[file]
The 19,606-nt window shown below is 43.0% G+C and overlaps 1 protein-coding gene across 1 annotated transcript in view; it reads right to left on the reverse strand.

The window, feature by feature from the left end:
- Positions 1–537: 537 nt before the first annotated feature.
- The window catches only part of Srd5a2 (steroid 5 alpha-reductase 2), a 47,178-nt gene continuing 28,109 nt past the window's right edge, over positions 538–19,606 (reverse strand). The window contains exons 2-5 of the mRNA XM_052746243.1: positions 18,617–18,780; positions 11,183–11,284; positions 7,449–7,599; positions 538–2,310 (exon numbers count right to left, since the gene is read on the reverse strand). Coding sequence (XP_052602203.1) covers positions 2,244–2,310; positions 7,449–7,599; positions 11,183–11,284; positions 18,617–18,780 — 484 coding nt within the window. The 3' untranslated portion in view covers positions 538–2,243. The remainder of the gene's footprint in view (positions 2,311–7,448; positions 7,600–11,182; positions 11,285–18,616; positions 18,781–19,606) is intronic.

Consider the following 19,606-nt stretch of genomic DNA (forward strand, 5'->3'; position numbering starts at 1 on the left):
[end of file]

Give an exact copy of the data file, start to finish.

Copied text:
The 19,606-nt window shown below is 43.0% G+C and overlaps 1 protein-coding gene across 1 annotated transcript in view; it reads right to left on the reverse strand.

The window, feature by feature from the left end:
- Positions 1–537: 537 nt before the first annotated feature.
- The window catches only part of Srd5a2 (steroid 5 alpha-reductase 2), a 47,178-nt gene continuing 28,109 nt past the window's right edge, over positions 538–19,606 (reverse strand). The window contains exons 2-5 of the mRNA XM_052746243.1: positions 18,617–18,780; positions 11,183–11,284; positions 7,449–7,599; positions 538–2,310 (exon numbers count right to left, since the gene is read on the reverse strand). Coding sequence (XP_052602203.1) covers positions 2,244–2,310; positions 7,449–7,599; positions 11,183–11,284; positions 18,617–18,780 — 484 coding nt within the window. The 3' untranslated portion in view covers positions 538–2,243. The remainder of the gene's footprint in view (positions 2,311–7,448; positions 7,600–11,182; positions 11,285–18,616; positions 18,781–19,606) is intronic.

Consider the following 19,606-nt stretch of genomic DNA (forward strand, 5'->3'; position numbering starts at 1 on the left):